5 Signs You Have Separation Anxiety, Not Needy

Do people in your life often call you needy? Do you feel some unexplained fear when you’re alone or when someone you love is leaving, even for a few hours? If the answer is yes, you might be struggling with separation anxiety.

Separation anxiety is the extreme fear of being separated from loved ones or people who we perceive to be a source of safety and connection. When you hear the words “separation anxiety” you may think of a child crying when their parents leave them on the first day of school, but adults can struggle with it too. According to The American Journal of Psychiatry, an estimated 43% of people who experience separation anxiety develop the condition after 18 years of age.

But unfortunately, this disorder is often misunderstood and stigmatized, while sufferers are labeled as “needy”.

Here are 5 signs you’re not needy, but suffering from separation anxiety.

1. Fear of being alone

Is being alone your worst fear? Do you keep imagining scenarios in your head where your partner breaks up with you or your friends stop hanging out with you? People with separation anxiety fear being alone the most. They might be afraid of loneliness even if they have a big group of friends, a loving family, and a healthy relationship. Their loved ones might assure them they’re never alone, but the fear of abandonment is often stronger.

It’s important to note that this fear is different from the usual loneliness that everyone feels sometimes. David Klemanski, a psychologist at Yale Medicine says that when this uneasiness feels out of control or causes a lot of distress, it’s a sign that it requires attention. This could mean that because of the fear of loneliness, you’re overwhelmed with anxiety or panic attacks, unable to sleep, or unable to concentrate or do your daily activities.

Later on, we’ll explain where this fear comes from, so make sure to stick until the end if you’re interested.

2. Depressive symptoms

According to a study published in the journal BMC Psychiatry, adults with separation anxiety were measured to show higher levels of depression, higher stress, higher neuroticism scores, and greater impairments in daily life. Do you feel like you’re showing some symptoms of depression? You can watch this video if you’re not sure.

Of course, having depressive symptoms doesn’t have to automatically mean you’re suffering from separation anxiety, so you should think about when those symptoms appear. Are you unusually depressed when you’re home alone? When someone close to you is going away for a few days? When you’re going on a business trip or a vacation? If your symptoms worsen when you’re separated or away from some people, it could mean you’re having some trouble handling loneliness.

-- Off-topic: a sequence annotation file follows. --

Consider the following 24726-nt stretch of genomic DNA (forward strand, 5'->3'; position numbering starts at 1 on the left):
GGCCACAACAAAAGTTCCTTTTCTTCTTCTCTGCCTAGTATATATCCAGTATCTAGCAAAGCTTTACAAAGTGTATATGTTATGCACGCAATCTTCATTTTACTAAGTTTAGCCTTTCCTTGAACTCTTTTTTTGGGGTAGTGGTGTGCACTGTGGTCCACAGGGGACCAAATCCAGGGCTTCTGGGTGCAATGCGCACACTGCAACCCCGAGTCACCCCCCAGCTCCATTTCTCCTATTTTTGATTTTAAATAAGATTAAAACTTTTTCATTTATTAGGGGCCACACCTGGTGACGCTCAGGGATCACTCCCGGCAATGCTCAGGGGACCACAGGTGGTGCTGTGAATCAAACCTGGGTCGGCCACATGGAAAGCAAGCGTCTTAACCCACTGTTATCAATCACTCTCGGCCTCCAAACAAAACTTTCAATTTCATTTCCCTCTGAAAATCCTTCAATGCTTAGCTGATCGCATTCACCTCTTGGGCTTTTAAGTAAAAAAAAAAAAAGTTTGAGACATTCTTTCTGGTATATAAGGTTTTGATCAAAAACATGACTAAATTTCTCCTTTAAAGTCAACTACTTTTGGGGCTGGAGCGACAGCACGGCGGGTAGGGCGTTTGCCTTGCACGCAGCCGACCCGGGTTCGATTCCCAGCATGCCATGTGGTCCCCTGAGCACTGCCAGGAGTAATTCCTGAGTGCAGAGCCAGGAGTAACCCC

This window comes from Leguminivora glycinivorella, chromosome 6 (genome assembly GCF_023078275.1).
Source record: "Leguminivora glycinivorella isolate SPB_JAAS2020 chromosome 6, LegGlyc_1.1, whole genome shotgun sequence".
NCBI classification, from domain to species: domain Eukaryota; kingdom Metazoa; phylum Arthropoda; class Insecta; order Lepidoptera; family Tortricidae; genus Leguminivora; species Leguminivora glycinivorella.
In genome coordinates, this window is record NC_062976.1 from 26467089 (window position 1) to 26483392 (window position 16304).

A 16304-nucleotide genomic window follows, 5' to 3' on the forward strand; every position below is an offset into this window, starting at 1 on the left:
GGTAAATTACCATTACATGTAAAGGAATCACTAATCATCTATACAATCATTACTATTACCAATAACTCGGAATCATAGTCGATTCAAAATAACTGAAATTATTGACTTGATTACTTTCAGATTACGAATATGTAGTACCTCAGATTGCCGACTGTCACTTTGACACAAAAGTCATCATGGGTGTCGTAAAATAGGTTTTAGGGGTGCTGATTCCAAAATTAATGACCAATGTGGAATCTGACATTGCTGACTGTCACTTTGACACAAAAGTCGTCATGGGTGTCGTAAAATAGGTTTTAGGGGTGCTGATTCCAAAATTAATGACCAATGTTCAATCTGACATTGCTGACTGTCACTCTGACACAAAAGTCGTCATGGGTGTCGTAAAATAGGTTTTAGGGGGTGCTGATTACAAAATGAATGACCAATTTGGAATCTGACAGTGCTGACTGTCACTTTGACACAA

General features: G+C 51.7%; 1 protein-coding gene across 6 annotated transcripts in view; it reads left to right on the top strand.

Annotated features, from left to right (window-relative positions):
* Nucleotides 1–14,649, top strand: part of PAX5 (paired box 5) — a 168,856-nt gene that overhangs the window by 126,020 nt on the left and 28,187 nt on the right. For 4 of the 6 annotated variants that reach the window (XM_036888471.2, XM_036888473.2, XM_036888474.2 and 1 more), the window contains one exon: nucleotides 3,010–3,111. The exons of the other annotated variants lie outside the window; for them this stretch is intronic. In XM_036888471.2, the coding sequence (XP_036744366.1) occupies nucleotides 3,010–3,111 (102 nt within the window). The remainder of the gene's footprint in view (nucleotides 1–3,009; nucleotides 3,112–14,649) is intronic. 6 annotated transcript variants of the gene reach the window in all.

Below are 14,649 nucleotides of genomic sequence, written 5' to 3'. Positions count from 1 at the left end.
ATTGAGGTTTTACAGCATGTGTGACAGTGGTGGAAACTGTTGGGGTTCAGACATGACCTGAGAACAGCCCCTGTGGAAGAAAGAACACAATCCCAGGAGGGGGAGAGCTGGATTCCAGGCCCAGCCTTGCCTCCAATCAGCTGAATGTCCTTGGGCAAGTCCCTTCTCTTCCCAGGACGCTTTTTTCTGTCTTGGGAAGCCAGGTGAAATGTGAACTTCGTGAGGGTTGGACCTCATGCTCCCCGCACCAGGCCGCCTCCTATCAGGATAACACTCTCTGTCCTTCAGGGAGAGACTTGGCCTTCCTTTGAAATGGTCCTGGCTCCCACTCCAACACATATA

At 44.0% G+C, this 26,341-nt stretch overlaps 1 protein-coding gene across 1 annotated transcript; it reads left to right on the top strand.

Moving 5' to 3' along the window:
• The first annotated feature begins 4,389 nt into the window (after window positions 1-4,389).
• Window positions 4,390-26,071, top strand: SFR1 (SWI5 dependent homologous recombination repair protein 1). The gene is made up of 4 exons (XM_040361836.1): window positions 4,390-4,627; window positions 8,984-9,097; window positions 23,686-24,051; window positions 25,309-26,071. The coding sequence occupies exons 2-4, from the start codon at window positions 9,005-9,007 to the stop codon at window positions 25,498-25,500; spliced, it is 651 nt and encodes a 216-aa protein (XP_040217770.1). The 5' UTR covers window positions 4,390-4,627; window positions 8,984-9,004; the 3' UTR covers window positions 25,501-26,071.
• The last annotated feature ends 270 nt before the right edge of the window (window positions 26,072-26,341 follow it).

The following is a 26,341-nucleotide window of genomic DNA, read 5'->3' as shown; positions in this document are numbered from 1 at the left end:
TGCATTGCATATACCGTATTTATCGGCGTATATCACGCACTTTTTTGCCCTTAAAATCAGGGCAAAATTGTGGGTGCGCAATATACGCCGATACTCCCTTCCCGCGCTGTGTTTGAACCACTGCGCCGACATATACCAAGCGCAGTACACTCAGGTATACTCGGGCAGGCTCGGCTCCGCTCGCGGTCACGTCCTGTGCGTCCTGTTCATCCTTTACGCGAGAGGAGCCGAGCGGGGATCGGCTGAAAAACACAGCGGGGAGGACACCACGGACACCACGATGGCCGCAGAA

3. Worry that a loved one will be hurt

Worrying about the ones we love is natural. People may worry about their children when they’re out partying or about their friends when they’re driving home. But if you suffer from separation anxiety, this fear may constantly be in your head. No matter how much you want to stop the thoughts from racing, you may worry that something terrible would happen to your loved ones. That’s one of the reasons why you’re so reluctant to leave their side. This fear, if left untreated, could damage your everyday functioning and quality of life overall. It might be a good idea to seek support from the ones you’re scared for. They might be able to ensure that you don’t have to worry so much – they will be okay, and you will be okay.

4. Nightmares with themes of separation

All of the things we mentioned so far can impact your sleep too if you’re battling separation anxiety. Sometimes those fears of rejection or abandonment can’t leave your head even for a little bit, so you might start having nightmares. You might dream that your loved ones suddenly left, that your partner broke up with you, or that you’re lost and alone. Have you ever had a similar dream? What was it about?